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The world recently saw a glimpse of something we’ve never seen before: the deepest and sharpest infrared image of the early universe ever taken. And it was all thanks to the James Webb Space Telescope.

The Utah companies behind the James Webb Space Telescope

The world recently saw a glimpse of something we’ve never seen before: the deepest and sharpest infrared image of the early universe ever taken. And it was all thanks to the James Webb Space Telescope.

With the first anniversary of the James Webb Space Telescope (JWST) launch coming up in December, there are many milestones the world can celebrate with the release of the images JWST has produced over the past year. 

Some of those notable photographs include some of the clearest pictures of Neptune and its rings, exoplanets, other galaxies, nebulas, and many more. 

The success of a new telescope might lead some to wonder: How does the telescope create such crystal-clear images? And what’s so different about the JWST that makes it better than the Hubble Space Telescope? 

Utah actually served as a primary source of one of the telescope’s essential materials, a mineral called beryllium, by recruiting Materion, MOXTEK, and Webb’s primary contractor, Northrop Grumman. Strategic planning for the project was also borrowed from these companies.

“Our scientists helped decompose the scientific objectives,” says Charlie Atkinson, chief engineer of Northrop Grumman. “The first one was to look at and characterize galaxies like our own and understand why they look the way they do. The second was to inquire, ‘Are we alone?’ And to look at the planets and stars nearby.”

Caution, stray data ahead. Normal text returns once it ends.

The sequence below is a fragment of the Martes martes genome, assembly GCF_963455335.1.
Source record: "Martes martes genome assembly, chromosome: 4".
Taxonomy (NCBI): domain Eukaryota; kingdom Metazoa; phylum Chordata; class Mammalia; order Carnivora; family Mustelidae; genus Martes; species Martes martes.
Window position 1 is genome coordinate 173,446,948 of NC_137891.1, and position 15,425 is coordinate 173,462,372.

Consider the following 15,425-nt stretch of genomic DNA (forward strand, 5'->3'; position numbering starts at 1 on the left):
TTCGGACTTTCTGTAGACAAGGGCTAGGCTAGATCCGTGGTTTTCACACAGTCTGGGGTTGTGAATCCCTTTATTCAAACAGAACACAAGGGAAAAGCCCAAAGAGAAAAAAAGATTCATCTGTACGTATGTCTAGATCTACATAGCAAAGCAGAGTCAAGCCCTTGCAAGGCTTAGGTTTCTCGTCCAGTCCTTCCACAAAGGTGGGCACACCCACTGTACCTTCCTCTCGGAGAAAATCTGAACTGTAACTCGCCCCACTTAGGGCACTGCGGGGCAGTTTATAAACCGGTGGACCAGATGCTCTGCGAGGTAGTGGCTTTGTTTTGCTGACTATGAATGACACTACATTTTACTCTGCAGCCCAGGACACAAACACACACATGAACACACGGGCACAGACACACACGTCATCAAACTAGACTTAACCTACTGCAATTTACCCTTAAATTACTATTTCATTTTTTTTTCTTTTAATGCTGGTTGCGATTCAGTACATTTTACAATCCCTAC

Together with NASA and other companies, Northrop Grumman built a team focused on mission success and delivering the world’s first space-deployable telescope. “In order to see the first stars and galaxies—the early universe—we needed to invent and develop new technologies that did not exist,” Atkinson says.  

In fact, there were about 10 new technologies that did not exist before JWST, including the mirror. This mirror consists of 18 hexagonal segments and is 10 times lighter than the Hubble Space Telescope mirror. “There has never been a mirror made that lightweight before JWST,” Atkinson says. 

The JWST maintains a hot and cold side, Atkinson says, the bottom being the hot side and the top being the cold side. “There’s a 600-degree differential at all times. We have to maintain the thermal temperature,” he continues. “Webb has to maintain its stability, not move at all, to capture these photons that were created billions of years ago. These pictures that you’re seeing today, there’s a lot of engineering going to make them as visually stunning as they are.”

Another example of the JWST’s innovations is the pointing stability. “When making long exposures of a distant celestial object, we have to maintain pointing at that location. We are looking very, very far away at fine details,” Atkinson says. “The equivalent of this feat is as if I was in Washington, D.C., and I shot a bullet the target the size of a quarter to LAX.”

Keith Smith, VP of nuclear, science, and government affairs at Materion, says the beryllium used in the telescope was mined entirely in Delta, Utah. 

“We’ve been mining there for 50 years,” says Cory Allen, the plant facility manager. “We’re one of the first industrial businesses in Miller County.”

In fact, the majority of the world’s beryllium comes from the Delta facility, Allen says. “Without a facility in Utah, we would not have a business.”